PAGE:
We have a reasonable description of what programmers actually do, that makes sense. The two key words,
desire' andinsight', are things that it is difficult to discuss sensibly in packer business language, which concentrates on manifest `objective' phenomena. While this is a very good idea when possible, it can hamper progress when applied as an absolute rule, which is how packers often apply rules.
It is worth making a philosophical point here. In order for any communication to take place, I must refer to something that is already there in your head. One way a thing can get into your head is as an image of something in the external world, and another is by being part of your own experience. If a part of your experience is unique to you (perhaps an association between pipe smoke and the taste of Christmas pudding, because of visits to your grandparents), we cannot speak of it without first defining terms. Even then, I cannot have the experience of the association, only an imagining of an association. But if the part of your experience is shared by all humans (perhaps our reaction to the sight of an albatross chick), we can speak of it `objectively', as if the reaction to the chick was out there with the chick itself to be weighed and measured.
It has been argued that it is necessary to restrict the language of the workplace to the `objective' because that is a limitation of the legal framework of the workplace. This is just silly. How do journalists, architects (of the civil variety) or even judges do it? This is the area where managers have to use their own insight to control risk exposure.
We suggest that the real issue here is that we are not very good at software yet. We probably never will be - our aspirations will always be able to rise. We are culturally constrained and further influenced by the mature objective metrics that our colleagues in the physical, rather than information disciplines, routinely use.
To get anywhere with programming we must be free to discuss and improve subjective phenomena, and leave the objective metrics to resultants such as bug reports.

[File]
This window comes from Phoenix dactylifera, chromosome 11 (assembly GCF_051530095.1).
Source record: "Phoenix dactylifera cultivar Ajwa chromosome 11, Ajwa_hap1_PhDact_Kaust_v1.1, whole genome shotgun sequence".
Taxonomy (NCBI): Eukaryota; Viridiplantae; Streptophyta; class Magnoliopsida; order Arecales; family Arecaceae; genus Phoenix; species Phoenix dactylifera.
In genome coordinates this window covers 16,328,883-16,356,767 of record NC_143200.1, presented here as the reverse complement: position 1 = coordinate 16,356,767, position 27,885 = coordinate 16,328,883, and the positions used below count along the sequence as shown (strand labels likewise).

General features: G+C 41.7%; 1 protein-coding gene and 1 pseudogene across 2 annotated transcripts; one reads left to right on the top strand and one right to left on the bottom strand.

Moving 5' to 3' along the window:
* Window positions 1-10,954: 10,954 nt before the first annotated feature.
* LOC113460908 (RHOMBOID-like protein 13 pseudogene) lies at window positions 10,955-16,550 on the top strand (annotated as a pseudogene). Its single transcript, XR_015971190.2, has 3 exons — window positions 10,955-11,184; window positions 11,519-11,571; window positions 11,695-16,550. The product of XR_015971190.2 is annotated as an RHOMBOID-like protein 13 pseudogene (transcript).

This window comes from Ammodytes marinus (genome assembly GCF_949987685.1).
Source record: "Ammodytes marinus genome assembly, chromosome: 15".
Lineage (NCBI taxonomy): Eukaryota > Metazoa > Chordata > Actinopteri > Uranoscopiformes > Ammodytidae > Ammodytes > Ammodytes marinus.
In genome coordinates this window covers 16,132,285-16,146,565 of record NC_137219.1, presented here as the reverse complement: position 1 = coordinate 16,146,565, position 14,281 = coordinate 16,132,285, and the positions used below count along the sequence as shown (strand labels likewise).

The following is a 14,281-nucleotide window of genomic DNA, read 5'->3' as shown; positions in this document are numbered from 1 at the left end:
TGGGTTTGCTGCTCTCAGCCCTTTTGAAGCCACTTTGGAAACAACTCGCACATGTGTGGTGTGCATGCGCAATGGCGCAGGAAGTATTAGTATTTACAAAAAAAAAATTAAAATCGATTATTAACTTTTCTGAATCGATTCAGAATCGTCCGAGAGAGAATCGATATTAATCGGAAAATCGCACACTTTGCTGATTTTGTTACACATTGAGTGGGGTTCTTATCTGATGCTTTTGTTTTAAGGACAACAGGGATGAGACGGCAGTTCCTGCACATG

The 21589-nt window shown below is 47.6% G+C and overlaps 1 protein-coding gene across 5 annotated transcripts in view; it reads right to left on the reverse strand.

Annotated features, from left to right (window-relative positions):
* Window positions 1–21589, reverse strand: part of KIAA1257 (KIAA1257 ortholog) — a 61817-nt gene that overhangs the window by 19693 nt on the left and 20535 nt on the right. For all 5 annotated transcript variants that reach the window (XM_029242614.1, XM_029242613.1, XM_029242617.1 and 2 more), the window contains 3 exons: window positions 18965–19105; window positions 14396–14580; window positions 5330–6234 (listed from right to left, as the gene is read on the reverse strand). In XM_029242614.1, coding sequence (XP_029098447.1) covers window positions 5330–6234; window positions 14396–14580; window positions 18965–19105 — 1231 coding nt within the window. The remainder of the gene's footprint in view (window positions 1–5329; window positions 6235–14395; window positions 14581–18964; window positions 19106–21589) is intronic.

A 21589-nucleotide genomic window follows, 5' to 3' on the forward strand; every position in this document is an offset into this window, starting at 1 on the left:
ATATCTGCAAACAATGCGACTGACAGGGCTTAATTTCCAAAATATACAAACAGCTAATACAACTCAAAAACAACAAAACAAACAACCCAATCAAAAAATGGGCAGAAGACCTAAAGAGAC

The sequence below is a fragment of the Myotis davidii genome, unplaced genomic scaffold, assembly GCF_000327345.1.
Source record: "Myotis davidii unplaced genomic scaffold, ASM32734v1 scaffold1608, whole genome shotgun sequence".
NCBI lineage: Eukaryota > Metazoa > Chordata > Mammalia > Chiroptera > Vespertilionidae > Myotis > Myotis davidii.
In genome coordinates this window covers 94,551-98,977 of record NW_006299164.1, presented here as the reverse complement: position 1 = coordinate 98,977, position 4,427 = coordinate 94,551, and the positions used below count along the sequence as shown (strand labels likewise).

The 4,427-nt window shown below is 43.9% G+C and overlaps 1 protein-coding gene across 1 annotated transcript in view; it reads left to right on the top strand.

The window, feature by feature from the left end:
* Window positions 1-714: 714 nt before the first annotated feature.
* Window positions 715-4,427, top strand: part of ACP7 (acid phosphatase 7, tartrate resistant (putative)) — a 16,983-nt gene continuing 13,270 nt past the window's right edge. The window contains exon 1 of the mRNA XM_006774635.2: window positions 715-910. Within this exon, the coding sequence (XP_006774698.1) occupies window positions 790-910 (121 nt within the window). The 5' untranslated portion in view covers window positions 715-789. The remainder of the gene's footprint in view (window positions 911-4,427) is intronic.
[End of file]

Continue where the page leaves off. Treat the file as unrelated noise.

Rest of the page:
First, desire. In the example above, Ada likely did not begin with a clear desire for greater light. Her environment became non-optimal, perhaps uncomfortable, and she had to seek for a clear description of exactly what she wanted. This clarifying of one's desire is usually a nested experience where incremental refinement is possible and proceeds in tandem with the design. We will have more to say about the User Requirements Document later-- for now let us remember that the clarification of desire always has the potential to turn into a journey of exploration together with the customer.
Next, insight. This is the moment of recognition when we see that the interaction of the problem and the desire can be fulfilled by a given use of the semantics. It's kind of like very abstract vector addition with a discontinuous solution space. Or to put it another way, it's like doing a jigsaw puzzle where you can change the shape of the pieces as well as their positions, It is supremely intellectually challenging.
There is a pattern here that relates computer programming to every other creative art. We have three phenomena, Problem, Semantics, and Desire (heavy capitals to indicate Platonic essences and like that). Problem and Semantics are of no great interest to the AI or Consciousness Studies people, but that Desire has something odd about it. These three phenomena are addressed or coupled to by three activities of the programmer. Looking consists of internalizing the features of the Problem. Seeing comprehends the meaning of the Desire. Telling exerts the Semantics. Looking and Telling are domain specific. The poet might observe commuters, while the ecologist samples populations. The poet writes structured words, while the ecologist introduces carefully selected species. All of us do the same kind of Seeing. Talk to any artist about the good bits of your job.
We need all those wonderful mapper faculties to handle this stuff.
Programming is a mapper's game.
Copyright (c) Alan G Carter and Colston Sanger 1997